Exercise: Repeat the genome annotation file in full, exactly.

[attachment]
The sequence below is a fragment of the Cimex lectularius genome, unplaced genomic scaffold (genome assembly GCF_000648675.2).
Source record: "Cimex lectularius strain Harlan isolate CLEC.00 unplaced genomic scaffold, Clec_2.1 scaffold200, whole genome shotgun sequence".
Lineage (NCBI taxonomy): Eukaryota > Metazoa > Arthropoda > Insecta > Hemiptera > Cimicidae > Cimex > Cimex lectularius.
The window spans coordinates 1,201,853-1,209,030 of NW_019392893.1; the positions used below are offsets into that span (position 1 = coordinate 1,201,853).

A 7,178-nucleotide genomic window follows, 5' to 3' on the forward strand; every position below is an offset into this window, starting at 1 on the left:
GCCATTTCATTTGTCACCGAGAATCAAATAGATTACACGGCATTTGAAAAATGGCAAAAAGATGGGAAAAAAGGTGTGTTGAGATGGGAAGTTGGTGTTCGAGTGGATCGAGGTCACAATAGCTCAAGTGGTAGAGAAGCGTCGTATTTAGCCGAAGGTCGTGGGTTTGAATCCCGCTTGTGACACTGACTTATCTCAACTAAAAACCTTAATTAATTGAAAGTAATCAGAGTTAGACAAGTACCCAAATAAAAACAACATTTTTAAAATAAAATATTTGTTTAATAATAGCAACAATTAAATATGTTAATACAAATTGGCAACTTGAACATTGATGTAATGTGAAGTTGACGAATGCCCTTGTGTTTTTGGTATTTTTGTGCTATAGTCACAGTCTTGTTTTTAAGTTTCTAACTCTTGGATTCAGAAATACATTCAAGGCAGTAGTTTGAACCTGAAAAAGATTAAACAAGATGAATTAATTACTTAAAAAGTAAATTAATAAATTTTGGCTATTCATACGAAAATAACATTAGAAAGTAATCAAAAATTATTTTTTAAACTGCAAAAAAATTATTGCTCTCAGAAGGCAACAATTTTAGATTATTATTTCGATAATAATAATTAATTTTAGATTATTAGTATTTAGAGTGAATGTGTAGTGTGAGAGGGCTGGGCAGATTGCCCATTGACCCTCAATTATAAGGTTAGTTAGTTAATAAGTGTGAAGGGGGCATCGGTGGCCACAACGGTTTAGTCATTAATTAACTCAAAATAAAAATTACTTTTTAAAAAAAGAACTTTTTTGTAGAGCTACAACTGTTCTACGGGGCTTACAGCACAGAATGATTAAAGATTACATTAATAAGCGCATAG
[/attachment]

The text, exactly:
The sequence below is a fragment of the Cimex lectularius genome, unplaced genomic scaffold (genome assembly GCF_000648675.2).
Source record: "Cimex lectularius strain Harlan isolate CLEC.00 unplaced genomic scaffold, Clec_2.1 scaffold200, whole genome shotgun sequence".
Lineage (NCBI taxonomy): Eukaryota > Metazoa > Arthropoda > Insecta > Hemiptera > Cimicidae > Cimex > Cimex lectularius.
The window spans coordinates 1,201,853-1,209,030 of NW_019392893.1; the positions used below are offsets into that span (position 1 = coordinate 1,201,853).

A 7,178-nucleotide genomic window follows, 5' to 3' on the forward strand; every position below is an offset into this window, starting at 1 on the left:
GCCATTTCATTTGTCACCGAGAATCAAATAGATTACACGGCATTTGAAAAATGGCAAAAAGATGGGAAAAAAGGTGTGTTGAGATGGGAAGTTGGTGTTCGAGTGGATCGAGGTCACAATAGCTCAAGTGGTAGAGAAGCGTCGTATTTAGCCGAAGGTCGTGGGTTTGAATCCCGCTTGTGACACTGACTTATCTCAACTAAAAACCTTAATTAATTGAAAGTAATCAGAGTTAGACAAGTACCCAAATAAAAACAACATTTTTAAAATAAAATATTTGTTTAATAATAGCAACAATTAAATATGTTAATACAAATTGGCAACTTGAACATTGATGTAATGTGAAGTTGACGAATGCCCTTGTGTTTTTGGTATTTTTGTGCTATAGTCACAGTCTTGTTTTTAAGTTTCTAACTCTTGGATTCAGAAATACATTCAAGGCAGTAGTTTGAACCTGAAAAAGATTAAACAAGATGAATTAATTACTTAAAAAGTAAATTAATAAATTTTGGCTATTCATACGAAAATAACATTAGAAAGTAATCAAAAATTATTTTTTAAACTGCAAAAAAATTATTGCTCTCAGAAGGCAACAATTTTAGATTATTATTTCGATAATAATAATTAATTTTAGATTATTAGTATTTAGAGTGAATGTGTAGTGTGAGAGGGCTGGGCAGATTGCCCATTGACCCTCAATTATAAGGTTAGTTAGTTAATAAGTGTGAAGGGGGCATCGGTGGCCACAACGGTTTAGTCATTAATTAACTCAAAATAAAAATTACTTTTTAAAAAAAGAACTTTTTTGTAGAGCTACAACTGTTCTACGGGGCTTACAGCACAGAATGATTAAAGATTACATTAATAAGCGCATAG